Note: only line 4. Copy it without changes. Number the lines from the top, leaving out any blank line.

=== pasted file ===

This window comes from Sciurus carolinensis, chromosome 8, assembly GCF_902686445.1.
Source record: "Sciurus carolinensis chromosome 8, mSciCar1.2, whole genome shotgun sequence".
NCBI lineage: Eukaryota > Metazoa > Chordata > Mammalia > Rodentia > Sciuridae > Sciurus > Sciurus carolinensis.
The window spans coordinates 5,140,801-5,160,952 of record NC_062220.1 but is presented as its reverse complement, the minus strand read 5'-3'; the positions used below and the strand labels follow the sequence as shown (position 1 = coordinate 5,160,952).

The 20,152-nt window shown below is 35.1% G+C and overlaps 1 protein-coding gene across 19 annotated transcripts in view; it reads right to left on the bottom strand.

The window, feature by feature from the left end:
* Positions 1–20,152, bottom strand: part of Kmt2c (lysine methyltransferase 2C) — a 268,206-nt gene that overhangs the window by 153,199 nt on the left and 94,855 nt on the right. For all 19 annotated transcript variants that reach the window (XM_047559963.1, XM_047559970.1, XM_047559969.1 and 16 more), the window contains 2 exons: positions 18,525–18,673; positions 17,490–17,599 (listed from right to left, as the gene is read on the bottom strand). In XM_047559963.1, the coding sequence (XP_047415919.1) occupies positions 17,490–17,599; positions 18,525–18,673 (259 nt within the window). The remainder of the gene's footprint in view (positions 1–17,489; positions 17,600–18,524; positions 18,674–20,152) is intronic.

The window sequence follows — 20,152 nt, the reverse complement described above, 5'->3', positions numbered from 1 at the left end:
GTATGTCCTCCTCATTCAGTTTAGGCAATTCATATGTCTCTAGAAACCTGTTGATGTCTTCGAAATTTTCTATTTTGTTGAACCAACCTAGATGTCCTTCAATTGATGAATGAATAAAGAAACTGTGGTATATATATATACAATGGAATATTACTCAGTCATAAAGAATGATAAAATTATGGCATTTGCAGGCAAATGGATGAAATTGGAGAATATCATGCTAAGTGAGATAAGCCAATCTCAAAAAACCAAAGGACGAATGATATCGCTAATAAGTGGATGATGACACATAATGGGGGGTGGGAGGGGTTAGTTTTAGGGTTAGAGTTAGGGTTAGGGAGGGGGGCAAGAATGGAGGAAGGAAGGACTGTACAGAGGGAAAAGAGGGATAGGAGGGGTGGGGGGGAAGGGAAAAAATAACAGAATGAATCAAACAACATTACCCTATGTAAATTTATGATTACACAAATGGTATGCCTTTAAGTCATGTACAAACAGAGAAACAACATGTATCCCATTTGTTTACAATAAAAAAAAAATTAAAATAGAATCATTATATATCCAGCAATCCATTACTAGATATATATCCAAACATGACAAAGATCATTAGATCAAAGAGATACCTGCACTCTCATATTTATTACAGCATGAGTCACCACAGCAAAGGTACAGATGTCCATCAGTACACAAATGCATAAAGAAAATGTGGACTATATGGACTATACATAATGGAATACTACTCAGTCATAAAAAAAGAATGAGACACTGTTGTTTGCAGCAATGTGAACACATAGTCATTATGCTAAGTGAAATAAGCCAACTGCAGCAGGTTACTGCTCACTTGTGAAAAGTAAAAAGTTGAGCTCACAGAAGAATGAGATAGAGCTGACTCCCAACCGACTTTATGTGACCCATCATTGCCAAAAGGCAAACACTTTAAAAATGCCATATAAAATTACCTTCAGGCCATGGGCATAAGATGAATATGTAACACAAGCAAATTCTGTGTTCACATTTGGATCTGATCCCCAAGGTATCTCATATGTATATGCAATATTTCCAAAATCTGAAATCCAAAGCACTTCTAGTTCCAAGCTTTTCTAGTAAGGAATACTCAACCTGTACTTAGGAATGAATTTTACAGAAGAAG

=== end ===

The window spans coordinates 5,140,801-5,160,952 of record NC_062220.1 but is presented as its reverse complement, the minus strand read 5'-3'; the positions used below and the strand labels follow the sequence as shown (position 1 = coordinate 5,160,952).